• Reversal of the burden of proof for two years. Under existing law, a consumer asking for a remedy for a defective product does not have to prove that the defect existed at the time of delivery; it is up to the seller to prove that the defect did not exist. Currently, the time period during which the seller has this burden of proof varies by Member State; under the new law, this period will be extended to at least two years throughout the EU.
  • No notification duty. Consumers will not lose their rights if they do not inform the seller of a defect within a certain period of time (as is currently the case in some Member States).
  • Minor defects. If the seller is unable or fails to repair or replace a defective product, consumers will have the right to terminate the contract and also be reimbursed in cases of minor defects.
  • Second-hand goods. For second-hand goods purchased online, consumers will now have the possibility to exercise their rights within a two-year period, as is the case with new goods, instead of the one-year period that currently applies in some Member States.

Key Action 2: Consumer Protection

The existing piecemeal system of national arrangements is seen as inadequate for the enforcement of EU consumer laws in a cross-border context. The Commission considers that EU-wide cross-border enforcement cooperation among public authorities plays a crucial role in preventing non-compliant traders from exploiting gaps, territorial boundaries and other limitations in the enforcement capacity of each Member State.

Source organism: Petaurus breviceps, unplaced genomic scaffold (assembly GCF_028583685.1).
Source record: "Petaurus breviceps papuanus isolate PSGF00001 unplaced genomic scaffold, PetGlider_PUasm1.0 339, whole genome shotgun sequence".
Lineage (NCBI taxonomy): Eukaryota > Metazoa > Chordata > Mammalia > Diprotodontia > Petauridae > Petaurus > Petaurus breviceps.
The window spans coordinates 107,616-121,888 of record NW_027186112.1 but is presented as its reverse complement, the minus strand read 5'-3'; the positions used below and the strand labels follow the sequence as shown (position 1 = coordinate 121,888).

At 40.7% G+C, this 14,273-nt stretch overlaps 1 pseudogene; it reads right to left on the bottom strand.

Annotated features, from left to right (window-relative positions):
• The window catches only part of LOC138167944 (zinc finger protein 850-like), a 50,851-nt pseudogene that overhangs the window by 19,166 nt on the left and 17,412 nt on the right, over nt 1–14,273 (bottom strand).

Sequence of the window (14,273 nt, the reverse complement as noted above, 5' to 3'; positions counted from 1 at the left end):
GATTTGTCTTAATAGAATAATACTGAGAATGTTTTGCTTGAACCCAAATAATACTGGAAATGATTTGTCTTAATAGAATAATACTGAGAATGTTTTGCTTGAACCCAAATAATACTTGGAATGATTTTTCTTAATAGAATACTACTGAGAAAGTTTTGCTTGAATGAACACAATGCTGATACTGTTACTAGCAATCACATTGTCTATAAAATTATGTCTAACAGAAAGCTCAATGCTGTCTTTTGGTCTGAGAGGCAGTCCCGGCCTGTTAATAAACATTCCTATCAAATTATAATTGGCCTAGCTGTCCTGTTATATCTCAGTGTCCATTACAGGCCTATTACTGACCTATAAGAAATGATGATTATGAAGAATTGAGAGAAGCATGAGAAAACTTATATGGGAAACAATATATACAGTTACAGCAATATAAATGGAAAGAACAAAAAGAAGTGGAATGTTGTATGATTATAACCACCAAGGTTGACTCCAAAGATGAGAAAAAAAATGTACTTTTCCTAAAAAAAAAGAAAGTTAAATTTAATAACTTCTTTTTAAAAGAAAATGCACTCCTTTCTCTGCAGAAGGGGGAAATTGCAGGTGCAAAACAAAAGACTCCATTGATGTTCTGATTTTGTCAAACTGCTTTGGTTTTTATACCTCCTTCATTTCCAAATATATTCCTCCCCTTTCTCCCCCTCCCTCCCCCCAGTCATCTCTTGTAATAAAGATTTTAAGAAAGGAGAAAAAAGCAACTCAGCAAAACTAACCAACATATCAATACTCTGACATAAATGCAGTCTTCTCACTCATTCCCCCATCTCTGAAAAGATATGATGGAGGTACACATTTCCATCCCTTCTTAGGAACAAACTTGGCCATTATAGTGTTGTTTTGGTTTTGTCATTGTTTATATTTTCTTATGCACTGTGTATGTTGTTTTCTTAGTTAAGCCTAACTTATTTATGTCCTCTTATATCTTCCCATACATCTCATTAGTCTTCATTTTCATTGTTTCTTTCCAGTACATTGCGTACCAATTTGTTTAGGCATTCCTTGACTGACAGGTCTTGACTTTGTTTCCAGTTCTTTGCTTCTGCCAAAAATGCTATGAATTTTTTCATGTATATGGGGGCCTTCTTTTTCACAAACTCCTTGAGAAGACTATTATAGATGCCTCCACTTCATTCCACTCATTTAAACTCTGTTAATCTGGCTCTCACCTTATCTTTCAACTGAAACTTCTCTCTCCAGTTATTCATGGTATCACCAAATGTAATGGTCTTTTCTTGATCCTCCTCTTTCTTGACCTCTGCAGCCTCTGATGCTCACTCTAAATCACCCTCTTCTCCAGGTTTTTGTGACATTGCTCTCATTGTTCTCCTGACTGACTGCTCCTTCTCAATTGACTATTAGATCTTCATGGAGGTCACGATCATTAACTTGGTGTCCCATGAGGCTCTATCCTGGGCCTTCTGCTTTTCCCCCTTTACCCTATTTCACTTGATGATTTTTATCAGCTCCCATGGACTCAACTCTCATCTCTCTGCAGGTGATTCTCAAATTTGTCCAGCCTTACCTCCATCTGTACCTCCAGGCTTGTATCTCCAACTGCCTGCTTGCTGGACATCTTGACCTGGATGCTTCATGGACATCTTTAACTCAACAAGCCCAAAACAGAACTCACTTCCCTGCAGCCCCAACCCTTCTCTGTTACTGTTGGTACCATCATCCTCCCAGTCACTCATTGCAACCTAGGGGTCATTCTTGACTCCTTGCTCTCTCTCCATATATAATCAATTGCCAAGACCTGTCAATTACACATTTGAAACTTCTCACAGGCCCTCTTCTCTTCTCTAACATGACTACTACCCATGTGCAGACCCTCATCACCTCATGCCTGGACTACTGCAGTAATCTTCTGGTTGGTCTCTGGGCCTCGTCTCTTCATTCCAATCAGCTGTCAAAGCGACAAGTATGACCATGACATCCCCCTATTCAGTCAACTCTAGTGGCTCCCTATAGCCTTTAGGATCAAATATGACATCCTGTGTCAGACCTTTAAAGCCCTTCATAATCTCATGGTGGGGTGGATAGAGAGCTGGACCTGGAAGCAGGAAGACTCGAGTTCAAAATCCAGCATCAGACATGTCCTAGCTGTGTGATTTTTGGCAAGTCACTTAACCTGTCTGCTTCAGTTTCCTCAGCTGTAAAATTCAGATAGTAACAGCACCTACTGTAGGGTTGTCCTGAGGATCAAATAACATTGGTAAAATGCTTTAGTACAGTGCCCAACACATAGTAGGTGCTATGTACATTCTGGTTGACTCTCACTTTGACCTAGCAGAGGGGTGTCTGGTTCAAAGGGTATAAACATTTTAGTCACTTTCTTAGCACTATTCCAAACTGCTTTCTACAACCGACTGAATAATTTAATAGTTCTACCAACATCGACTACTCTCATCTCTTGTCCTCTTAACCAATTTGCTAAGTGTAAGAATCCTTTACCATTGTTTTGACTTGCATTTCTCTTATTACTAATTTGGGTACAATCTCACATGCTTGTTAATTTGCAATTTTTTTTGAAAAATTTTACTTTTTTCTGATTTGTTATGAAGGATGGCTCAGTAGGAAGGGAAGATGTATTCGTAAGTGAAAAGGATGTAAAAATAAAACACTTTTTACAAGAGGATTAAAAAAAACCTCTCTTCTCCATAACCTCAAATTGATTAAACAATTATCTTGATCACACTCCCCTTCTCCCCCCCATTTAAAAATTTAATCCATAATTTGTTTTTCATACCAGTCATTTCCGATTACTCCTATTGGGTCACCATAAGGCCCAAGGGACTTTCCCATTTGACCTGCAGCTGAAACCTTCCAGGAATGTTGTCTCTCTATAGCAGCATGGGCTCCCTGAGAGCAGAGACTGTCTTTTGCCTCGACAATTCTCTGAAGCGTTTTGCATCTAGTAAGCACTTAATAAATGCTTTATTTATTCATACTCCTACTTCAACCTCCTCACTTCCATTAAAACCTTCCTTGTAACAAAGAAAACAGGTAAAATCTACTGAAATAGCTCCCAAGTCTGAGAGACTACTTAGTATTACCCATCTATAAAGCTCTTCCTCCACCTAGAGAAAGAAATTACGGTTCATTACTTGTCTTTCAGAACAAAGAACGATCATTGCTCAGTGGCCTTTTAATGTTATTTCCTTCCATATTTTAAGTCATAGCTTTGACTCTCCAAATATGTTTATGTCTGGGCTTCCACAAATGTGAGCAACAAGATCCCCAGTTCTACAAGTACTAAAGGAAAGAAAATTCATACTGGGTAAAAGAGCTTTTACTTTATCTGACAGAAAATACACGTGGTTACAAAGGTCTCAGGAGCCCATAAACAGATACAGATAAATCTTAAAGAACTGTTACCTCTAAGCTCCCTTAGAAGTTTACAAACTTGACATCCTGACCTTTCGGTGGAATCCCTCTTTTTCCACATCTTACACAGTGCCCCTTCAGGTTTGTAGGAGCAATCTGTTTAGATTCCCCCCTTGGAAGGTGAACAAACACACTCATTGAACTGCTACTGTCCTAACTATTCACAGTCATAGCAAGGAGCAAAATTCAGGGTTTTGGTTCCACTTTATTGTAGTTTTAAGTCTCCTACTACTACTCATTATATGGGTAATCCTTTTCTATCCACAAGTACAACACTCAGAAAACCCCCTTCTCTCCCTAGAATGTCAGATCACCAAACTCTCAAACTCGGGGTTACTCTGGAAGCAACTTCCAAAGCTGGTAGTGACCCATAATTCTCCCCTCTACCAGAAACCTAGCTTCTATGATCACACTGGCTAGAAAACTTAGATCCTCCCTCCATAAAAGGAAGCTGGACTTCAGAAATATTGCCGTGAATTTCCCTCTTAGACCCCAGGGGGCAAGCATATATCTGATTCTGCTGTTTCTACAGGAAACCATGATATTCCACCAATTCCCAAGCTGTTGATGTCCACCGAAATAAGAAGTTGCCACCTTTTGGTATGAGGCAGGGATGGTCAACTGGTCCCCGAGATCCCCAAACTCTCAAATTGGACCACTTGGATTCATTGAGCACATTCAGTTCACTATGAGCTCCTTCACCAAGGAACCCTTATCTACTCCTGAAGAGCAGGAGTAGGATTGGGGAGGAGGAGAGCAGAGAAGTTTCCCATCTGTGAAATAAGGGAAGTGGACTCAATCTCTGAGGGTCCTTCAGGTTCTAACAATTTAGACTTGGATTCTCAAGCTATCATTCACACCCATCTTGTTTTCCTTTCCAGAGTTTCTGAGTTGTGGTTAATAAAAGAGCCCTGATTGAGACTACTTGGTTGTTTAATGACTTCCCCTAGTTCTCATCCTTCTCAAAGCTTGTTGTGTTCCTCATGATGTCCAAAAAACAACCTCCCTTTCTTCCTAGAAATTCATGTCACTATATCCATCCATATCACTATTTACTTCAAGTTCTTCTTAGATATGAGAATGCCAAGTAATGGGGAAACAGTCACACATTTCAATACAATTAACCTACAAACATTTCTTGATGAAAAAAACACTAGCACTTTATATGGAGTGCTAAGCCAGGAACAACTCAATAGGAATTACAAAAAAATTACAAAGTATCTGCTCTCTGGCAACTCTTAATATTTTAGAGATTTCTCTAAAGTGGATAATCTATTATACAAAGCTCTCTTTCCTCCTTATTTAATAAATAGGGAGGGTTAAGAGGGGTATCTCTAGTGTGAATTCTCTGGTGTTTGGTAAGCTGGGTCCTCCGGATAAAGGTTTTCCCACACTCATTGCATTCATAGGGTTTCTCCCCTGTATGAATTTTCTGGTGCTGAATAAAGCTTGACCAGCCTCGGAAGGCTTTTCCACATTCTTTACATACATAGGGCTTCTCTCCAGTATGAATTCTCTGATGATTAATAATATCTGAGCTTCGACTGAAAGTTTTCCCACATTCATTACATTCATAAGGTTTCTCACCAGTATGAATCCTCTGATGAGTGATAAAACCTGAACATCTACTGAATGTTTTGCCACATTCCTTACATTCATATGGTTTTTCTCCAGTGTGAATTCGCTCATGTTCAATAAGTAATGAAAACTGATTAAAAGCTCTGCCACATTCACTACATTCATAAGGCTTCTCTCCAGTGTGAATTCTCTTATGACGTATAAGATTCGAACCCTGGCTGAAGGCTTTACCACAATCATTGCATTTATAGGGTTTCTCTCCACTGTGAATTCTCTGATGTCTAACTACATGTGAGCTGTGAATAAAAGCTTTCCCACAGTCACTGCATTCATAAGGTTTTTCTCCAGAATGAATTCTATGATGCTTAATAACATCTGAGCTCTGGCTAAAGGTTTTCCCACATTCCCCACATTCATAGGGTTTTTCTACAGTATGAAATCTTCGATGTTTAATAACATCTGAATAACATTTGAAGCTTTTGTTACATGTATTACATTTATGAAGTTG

Regulation 2006/2004 on cooperation between national authorities responsible for enforcement of consumer protection laws (CPC Regulation) is already in place and was the first attempt at harmonising the cooperation framework amongst national authorities in the EU so that their enforcement actions in relation to consumer protection could cover the full dimension of the Single Market.

The Commission has now proposed a new regulation to address the inadequacies of the CPC Regulation, which is quickly becoming irrelevant in the rapidly evolving digital sphere.

The key provisions of the revised regulation largely address powers of national authorities and include giving authorities the ability to:

  • Make information requests from domain registrars and banks to detect the identity of rogue online traders.
  • Carry out mystery shopping to check for geographical discrimination or after-sales conditions.
  • Order the immediate take-down of websites hosting scams or otherwise abusing the rights of European consumers.

Key Action 3: Parcel Delivery

It is clear from recent statistics that EU consumers and retailers do not take full advantage of the Single Market when consuming online and digital goods and services. In 2014, only 15% of consumers bought online from other EU countries. Although 44% did so in their own country, over three quarters (84%) of online sales in 2014 came from the country in which the selling company was located.

According to the Commission, one practical barrier to cross-border e-commerce is a lack of affordable cross-border parcel-delivery services and consequently, a new regulation has been proposed to address this issue.

The main elements of the proposed regulation are:

  • Price transparency to encourage a greater level of competition between service providers. This will be achieved through the publication of domestic and cross-border prices. A cap on delivery prices and price regulation is seen as a last resort and so has not been proposed, but the Commission will re-assess the need for controlled pricing in 2019.